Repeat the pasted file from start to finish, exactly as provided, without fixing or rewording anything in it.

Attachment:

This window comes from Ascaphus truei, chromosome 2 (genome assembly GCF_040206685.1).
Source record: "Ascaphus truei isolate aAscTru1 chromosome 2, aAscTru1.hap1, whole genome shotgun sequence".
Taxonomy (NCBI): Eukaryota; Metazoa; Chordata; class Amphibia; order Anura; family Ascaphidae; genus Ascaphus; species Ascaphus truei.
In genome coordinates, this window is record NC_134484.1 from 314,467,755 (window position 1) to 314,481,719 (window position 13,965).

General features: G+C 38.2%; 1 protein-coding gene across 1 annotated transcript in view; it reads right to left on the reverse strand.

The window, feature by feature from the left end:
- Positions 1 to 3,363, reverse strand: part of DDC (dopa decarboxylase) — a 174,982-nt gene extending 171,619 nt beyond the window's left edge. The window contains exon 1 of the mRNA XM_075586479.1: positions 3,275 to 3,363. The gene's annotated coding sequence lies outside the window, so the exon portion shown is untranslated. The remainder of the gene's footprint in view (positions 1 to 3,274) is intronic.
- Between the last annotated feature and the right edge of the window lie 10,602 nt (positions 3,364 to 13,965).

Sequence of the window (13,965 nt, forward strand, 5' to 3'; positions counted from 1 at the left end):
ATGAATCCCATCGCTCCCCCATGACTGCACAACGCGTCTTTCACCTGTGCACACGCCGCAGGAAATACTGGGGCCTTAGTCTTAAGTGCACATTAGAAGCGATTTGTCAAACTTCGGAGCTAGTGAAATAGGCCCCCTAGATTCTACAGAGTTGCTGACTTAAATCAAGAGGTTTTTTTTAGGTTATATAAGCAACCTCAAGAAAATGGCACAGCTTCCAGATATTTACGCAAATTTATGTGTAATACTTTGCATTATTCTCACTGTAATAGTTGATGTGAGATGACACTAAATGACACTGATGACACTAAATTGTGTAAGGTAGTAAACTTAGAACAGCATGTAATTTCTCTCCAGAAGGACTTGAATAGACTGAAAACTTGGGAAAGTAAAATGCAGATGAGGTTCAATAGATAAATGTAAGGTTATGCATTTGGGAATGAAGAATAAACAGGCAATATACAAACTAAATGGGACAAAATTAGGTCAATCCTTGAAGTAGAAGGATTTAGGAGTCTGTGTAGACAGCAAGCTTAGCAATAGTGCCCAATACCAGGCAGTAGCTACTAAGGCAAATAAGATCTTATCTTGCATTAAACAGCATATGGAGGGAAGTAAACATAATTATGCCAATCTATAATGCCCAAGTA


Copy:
This window comes from Ascaphus truei, chromosome 2 (genome assembly GCF_040206685.1).
Source record: "Ascaphus truei isolate aAscTru1 chromosome 2, aAscTru1.hap1, whole genome shotgun sequence".
Taxonomy (NCBI): Eukaryota; Metazoa; Chordata; class Amphibia; order Anura; family Ascaphidae; genus Ascaphus; species Ascaphus truei.
In genome coordinates, this window is record NC_134484.1 from 314,467,755 (window position 1) to 314,481,719 (window position 13,965).

General features: G+C 38.2%; 1 protein-coding gene across 1 annotated transcript in view; it reads right to left on the reverse strand.

The window, feature by feature from the left end:
- Positions 1 to 3,363, reverse strand: part of DDC (dopa decarboxylase) — a 174,982-nt gene extending 171,619 nt beyond the window's left edge. The window contains exon 1 of the mRNA XM_075586479.1: positions 3,275 to 3,363. The gene's annotated coding sequence lies outside the window, so the exon portion shown is untranslated. The remainder of the gene's footprint in view (positions 1 to 3,274) is intronic.
- Between the last annotated feature and the right edge of the window lie 10,602 nt (positions 3,364 to 13,965).

Sequence of the window (13,965 nt, forward strand, 5' to 3'; positions counted from 1 at the left end):
ATGAATCCCATCGCTCCCCCATGACTGCACAACGCGTCTTTCACCTGTGCACACGCCGCAGGAAATACTGGGGCCTTAGTCTTAAGTGCACATTAGAAGCGATTTGTCAAACTTCGGAGCTAGTGAAATAGGCCCCCTAGATTCTACAGAGTTGCTGACTTAAATCAAGAGGTTTTTTTTAGGTTATATAAGCAACCTCAAGAAAATGGCACAGCTTCCAGATATTTACGCAAATTTATGTGTAATACTTTGCATTATTCTCACTGTAATAGTTGATGTGAGATGACACTAAATGACACTGATGACACTAAATTGTGTAAGGTAGTAAACTTAGAACAGCATGTAATTTCTCTCCAGAAGGACTTGAATAGACTGAAAACTTGGGAAAGTAAAATGCAGATGAGGTTCAATAGATAAATGTAAGGTTATGCATTTGGGAATGAAGAATAAACAGGCAATATACAAACTAAATGGGACAAAATTAGGTCAATCCTTGAAGTAGAAGGATTTAGGAGTCTGTGTAGACAGCAAGCTTAGCAATAGTGCCCAATACCAGGCAGTAGCTACTAAGGCAAATAAGATCTTATCTTGCATTAAACAGCATATGGAGGGAAGTAAACATAATTATGCCAATCTATAATGCCCAAGTA